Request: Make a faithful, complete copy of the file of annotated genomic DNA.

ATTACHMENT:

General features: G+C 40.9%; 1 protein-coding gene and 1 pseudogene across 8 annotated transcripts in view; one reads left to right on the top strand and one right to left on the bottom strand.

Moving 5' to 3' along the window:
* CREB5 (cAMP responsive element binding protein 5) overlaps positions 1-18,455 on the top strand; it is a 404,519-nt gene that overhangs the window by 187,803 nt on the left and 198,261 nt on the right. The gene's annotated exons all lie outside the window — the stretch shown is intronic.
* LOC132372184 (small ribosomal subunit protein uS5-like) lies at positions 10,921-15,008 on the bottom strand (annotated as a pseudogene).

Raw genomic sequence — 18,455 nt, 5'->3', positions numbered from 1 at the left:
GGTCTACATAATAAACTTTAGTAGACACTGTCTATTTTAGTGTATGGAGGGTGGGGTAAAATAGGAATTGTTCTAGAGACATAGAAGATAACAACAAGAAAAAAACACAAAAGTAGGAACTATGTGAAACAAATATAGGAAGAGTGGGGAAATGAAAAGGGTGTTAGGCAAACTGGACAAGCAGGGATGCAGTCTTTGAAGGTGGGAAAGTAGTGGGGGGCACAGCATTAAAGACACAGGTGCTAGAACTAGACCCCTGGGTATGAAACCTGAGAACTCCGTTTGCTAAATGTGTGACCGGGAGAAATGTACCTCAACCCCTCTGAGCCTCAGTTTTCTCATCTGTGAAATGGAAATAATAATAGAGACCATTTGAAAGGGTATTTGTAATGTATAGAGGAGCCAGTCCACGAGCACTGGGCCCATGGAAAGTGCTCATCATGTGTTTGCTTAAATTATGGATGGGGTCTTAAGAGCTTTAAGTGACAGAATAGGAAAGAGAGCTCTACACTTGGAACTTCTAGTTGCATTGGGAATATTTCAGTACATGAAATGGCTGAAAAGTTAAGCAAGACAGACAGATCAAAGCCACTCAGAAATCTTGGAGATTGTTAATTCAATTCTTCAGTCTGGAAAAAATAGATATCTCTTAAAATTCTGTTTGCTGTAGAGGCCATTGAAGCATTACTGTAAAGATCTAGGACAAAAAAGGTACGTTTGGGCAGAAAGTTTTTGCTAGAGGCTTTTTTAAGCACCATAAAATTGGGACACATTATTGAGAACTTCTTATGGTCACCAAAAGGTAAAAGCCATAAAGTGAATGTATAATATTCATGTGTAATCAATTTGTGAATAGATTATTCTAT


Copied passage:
General features: G+C 40.9%; 1 protein-coding gene and 1 pseudogene across 8 annotated transcripts in view; one reads left to right on the top strand and one right to left on the bottom strand.

Moving 5' to 3' along the window:
* CREB5 (cAMP responsive element binding protein 5) overlaps positions 1-18,455 on the top strand; it is a 404,519-nt gene that overhangs the window by 187,803 nt on the left and 198,261 nt on the right. The gene's annotated exons all lie outside the window — the stretch shown is intronic.
* LOC132372184 (small ribosomal subunit protein uS5-like) lies at positions 10,921-15,008 on the bottom strand (annotated as a pseudogene).

Raw genomic sequence — 18,455 nt, 5'->3', positions numbered from 1 at the left:
GGTCTACATAATAAACTTTAGTAGACACTGTCTATTTTAGTGTATGGAGGGTGGGGTAAAATAGGAATTGTTCTAGAGACATAGAAGATAACAACAAGAAAAAAACACAAAAGTAGGAACTATGTGAAACAAATATAGGAAGAGTGGGGAAATGAAAAGGGTGTTAGGCAAACTGGACAAGCAGGGATGCAGTCTTTGAAGGTGGGAAAGTAGTGGGGGGCACAGCATTAAAGACACAGGTGCTAGAACTAGACCCCTGGGTATGAAACCTGAGAACTCCGTTTGCTAAATGTGTGACCGGGAGAAATGTACCTCAACCCCTCTGAGCCTCAGTTTTCTCATCTGTGAAATGGAAATAATAATAGAGACCATTTGAAAGGGTATTTGTAATGTATAGAGGAGCCAGTCCACGAGCACTGGGCCCATGGAAAGTGCTCATCATGTGTTTGCTTAAATTATGGATGGGGTCTTAAGAGCTTTAAGTGACAGAATAGGAAAGAGAGCTCTACACTTGGAACTTCTAGTTGCATTGGGAATATTTCAGTACATGAAATGGCTGAAAAGTTAAGCAAGACAGACAGATCAAAGCCACTCAGAAATCTTGGAGATTGTTAATTCAATTCTTCAGTCTGGAAAAAATAGATATCTCTTAAAATTCTGTTTGCTGTAGAGGCCATTGAAGCATTACTGTAAAGATCTAGGACAAAAAAGGTACGTTTGGGCAGAAAGTTTTTGCTAGAGGCTTTTTTAAGCACCATAAAATTGGGACACATTATTGAGAACTTCTTATGGTCACCAAAAGGTAAAAGCCATAAAGTGAATGTATAATATTCATGTGTAATCAATTTGTGAATAGATTATTCTAT